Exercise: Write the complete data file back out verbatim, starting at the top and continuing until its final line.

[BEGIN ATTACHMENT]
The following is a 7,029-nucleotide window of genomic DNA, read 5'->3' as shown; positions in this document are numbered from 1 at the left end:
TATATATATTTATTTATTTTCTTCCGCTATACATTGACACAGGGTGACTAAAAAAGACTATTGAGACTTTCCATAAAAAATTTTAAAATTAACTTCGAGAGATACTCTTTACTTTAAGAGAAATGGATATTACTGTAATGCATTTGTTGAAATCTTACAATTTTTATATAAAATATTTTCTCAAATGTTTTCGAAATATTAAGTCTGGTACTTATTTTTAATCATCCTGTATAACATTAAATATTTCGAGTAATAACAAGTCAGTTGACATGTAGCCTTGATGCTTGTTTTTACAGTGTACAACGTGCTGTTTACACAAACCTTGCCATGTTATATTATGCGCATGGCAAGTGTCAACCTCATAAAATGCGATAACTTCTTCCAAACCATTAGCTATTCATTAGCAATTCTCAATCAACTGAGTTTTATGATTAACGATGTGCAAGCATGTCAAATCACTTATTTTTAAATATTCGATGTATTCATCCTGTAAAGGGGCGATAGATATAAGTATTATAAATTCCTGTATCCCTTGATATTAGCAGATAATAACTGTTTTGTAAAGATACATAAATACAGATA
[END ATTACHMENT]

The following is a 7,029-nucleotide window of genomic DNA, read 5'->3' as shown; positions in this document are numbered from 1 at the left end:
TATATATATTTATTTATTTTCTTCCGCTATACATTGACACAGGGTGACTAAAAAAGACTATTGAGACTTTCCATAAAAAATTTTAAAATTAACTTCGAGAGATACTCTTTACTTTAAGAGAAATGGATATTACTGTAATGCATTTGTTGAAATCTTACAATTTTTATATAAAATATTTTCTCAAATGTTTTCGAAATATTAAGTCTGGTACTTATTTTTAATCATCCTGTATAACATTAAATATTTCGAGTAATAACAAGTCAGTTGACATGTAGCCTTGATGCTTGTTTTTACAGTGTACAACGTGCTGTTTACACAAACCTTGCCATGTTATATTATGCGCATGGCAAGTGTCAACCTCATAAAATGCGATAACTTCTTCCAAACCATTAGCTATTCATTAGCAATTCTCAATCAACTGAGTTTTATGATTAACGATGTGCAAGCATGTCAAATCACTTATTTTTAAATATTCGATGTATTCATCCTGTAAAGGGGCGATAGATATAAGTATTATAAATTCCTGTATCCCTTGATATTAGCAGATAATAACTGTTTTGTAAAGATACATAAATACAGATA